How to Trade Oil Online in the UK

Authored by:
Thomas Drury
Thomas Drury

Thomas Drury


Seasoned finance professional with 10+ years' experience. Chartered status holder. Proficient in CFDs, ISAs, and crypto investing. Passionate about helping others achieve financial goals.

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Reviewed by:
Dom Farnell
Dom Farnell

Dom Farnell


Dom is a Co-Founder and of TIC. A passionate investor and seasoned blog writer with a keen interest in financial markets and wealth management.My goal is to empower individuals to make informed investment decisions through informative and engaging content.

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Last Updated 25/01/2024
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Quick Answer: How can I Trade Oil Online in the UK?

  1. Select a Trading Platform: Choose a reliable online platform that offers access to oil markets, including spot prices, futures, and options.
  2. Set Up and Fund Your Account: Create your trading account, complete the verification process, and make an initial deposit to start trading.
  3. Research the Oil Market: Utilize tools like market analysis and real-time charts to understand current trends, historical data, and projections in the oil market.
  4. Decide Your Trading Approach: Choose between spot market trading for current price deals, futures for future date transactions, or options for flexible trading based on market predictions.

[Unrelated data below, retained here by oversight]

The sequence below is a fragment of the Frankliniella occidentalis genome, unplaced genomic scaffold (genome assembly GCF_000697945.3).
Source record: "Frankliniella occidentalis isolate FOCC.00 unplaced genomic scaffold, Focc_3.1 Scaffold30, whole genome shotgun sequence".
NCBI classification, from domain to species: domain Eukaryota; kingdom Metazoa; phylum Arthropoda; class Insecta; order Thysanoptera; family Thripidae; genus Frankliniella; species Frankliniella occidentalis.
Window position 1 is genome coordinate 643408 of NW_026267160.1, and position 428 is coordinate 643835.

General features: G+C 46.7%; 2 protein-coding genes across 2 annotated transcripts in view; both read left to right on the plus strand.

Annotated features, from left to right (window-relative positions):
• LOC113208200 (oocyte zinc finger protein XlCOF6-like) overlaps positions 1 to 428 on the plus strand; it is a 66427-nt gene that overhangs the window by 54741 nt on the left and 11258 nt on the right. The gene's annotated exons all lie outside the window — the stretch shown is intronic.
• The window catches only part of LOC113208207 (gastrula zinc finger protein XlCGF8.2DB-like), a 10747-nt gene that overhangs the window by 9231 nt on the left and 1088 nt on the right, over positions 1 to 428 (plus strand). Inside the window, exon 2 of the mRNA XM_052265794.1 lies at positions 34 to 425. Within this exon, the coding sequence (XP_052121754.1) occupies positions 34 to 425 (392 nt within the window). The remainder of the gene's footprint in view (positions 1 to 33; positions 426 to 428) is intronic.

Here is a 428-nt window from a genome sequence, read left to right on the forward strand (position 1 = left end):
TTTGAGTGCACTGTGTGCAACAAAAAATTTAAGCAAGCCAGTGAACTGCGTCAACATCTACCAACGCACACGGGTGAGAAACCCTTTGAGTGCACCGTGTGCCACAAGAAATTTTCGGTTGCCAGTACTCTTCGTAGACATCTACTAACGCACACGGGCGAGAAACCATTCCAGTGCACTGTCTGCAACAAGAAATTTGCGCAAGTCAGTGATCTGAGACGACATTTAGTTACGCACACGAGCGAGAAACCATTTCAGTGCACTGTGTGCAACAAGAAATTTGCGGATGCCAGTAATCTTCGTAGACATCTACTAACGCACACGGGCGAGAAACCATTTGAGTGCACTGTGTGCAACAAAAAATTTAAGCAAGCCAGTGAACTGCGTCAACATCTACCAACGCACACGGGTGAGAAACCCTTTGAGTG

5. Open and Manage Trades: Start trading by setting your position size, deciding to buy or sell based on market predictions, and use stop-loss orders to mitigate risks in the volatile oil market.

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What is Oil Trading?

depicting the concept of trading oil online in the UK. It features a digital trading platform, an oil barrel to symbolize the commodity, and elements that highlight the UK context.

Oil trading involves buying and selling different forms of oil and oil-related products, primarily to profit from fluctuating global oil prices. There are several ways to engage in oil trading:

  1. Spot Trading: Buying or selling oil at its current market price for immediate delivery.

  2. Futures Contracts: Agreements to buy or sell oil at a predetermined price at a specific date in the future. This method allows traders to speculate on price movements without the need for physical oil.

  3. Options Trading: Similar to futures, but with the option (not the obligation) to buy or sell at a set price.

  4. CFDs (Contracts for Difference): Traders can speculate on oil price movements without owning the underlying asset, focusing on price changes rather than physical trade.

Oil trading is influenced by global economic factors, geopolitical events, and supply and demand dynamics. It’s a highly volatile market, often used by traders for both short-term profit and long-term investment strategies.

What Moves the Price of Oil?

The price of oil is subject to a variety of factors that influence futures prices and its volatility: